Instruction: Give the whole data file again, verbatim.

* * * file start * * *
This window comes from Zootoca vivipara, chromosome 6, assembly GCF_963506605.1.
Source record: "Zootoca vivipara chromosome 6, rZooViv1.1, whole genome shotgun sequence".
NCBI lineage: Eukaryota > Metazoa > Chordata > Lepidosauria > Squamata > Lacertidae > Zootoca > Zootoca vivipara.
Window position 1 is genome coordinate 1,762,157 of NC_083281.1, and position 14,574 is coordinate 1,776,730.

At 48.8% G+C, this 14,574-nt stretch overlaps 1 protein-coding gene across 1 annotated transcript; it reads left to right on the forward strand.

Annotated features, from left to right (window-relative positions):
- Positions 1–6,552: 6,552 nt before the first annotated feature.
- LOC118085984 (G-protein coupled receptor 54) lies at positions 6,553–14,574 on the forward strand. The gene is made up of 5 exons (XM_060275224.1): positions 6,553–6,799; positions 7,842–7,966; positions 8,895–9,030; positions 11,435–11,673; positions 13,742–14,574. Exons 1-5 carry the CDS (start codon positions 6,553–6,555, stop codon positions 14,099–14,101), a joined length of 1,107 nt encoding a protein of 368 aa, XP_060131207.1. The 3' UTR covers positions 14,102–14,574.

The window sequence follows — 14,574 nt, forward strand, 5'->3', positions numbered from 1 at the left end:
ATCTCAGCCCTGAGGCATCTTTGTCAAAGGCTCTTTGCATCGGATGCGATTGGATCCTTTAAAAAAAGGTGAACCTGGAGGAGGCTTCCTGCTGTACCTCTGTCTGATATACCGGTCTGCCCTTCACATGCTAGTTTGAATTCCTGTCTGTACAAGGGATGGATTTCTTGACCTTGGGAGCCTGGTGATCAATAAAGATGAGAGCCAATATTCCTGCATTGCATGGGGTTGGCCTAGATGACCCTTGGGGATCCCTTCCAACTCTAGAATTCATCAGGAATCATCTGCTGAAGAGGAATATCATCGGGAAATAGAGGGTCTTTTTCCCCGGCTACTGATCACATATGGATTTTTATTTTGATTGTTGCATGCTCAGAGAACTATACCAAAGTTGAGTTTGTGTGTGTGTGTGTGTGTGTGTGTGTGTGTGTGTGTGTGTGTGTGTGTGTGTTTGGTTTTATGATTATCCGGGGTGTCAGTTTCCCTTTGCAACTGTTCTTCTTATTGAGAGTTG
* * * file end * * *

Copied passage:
This window comes from Zootoca vivipara, chromosome 6, assembly GCF_963506605.1.
Source record: "Zootoca vivipara chromosome 6, rZooViv1.1, whole genome shotgun sequence".
NCBI lineage: Eukaryota > Metazoa > Chordata > Lepidosauria > Squamata > Lacertidae > Zootoca > Zootoca vivipara.
Window position 1 is genome coordinate 1,762,157 of NC_083281.1, and position 14,574 is coordinate 1,776,730.

At 48.8% G+C, this 14,574-nt stretch overlaps 1 protein-coding gene across 1 annotated transcript; it reads left to right on the forward strand.

Annotated features, from left to right (window-relative positions):
- Positions 1–6,552: 6,552 nt before the first annotated feature.
- LOC118085984 (G-protein coupled receptor 54) lies at positions 6,553–14,574 on the forward strand. The gene is made up of 5 exons (XM_060275224.1): positions 6,553–6,799; positions 7,842–7,966; positions 8,895–9,030; positions 11,435–11,673; positions 13,742–14,574. Exons 1-5 carry the CDS (start codon positions 6,553–6,555, stop codon positions 14,099–14,101), a joined length of 1,107 nt encoding a protein of 368 aa, XP_060131207.1. The 3' UTR covers positions 14,102–14,574.

The window sequence follows — 14,574 nt, forward strand, 5'->3', positions numbered from 1 at the left end:
ATCTCAGCCCTGAGGCATCTTTGTCAAAGGCTCTTTGCATCGGATGCGATTGGATCCTTTAAAAAAAGGTGAACCTGGAGGAGGCTTCCTGCTGTACCTCTGTCTGATATACCGGTCTGCCCTTCACATGCTAGTTTGAATTCCTGTCTGTACAAGGGATGGATTTCTTGACCTTGGGAGCCTGGTGATCAATAAAGATGAGAGCCAATATTCCTGCATTGCATGGGGTTGGCCTAGATGACCCTTGGGGATCCCTTCCAACTCTAGAATTCATCAGGAATCATCTGCTGAAGAGGAATATCATCGGGAAATAGAGGGTCTTTTTCCCCGGCTACTGATCACATATGGATTTTTATTTTGATTGTTGCATGCTCAGAGAACTATACCAAAGTTGAGTTTGTGTGTGTGTGTGTGTGTGTGTGTGTGTGTGTGTGTGTGTGTGTGTGTGTGTTTGGTTTTATGATTATCCGGGGTGTCAGTTTCCCTTTGCAACTGTTCTTCTTATTGAGAGTTG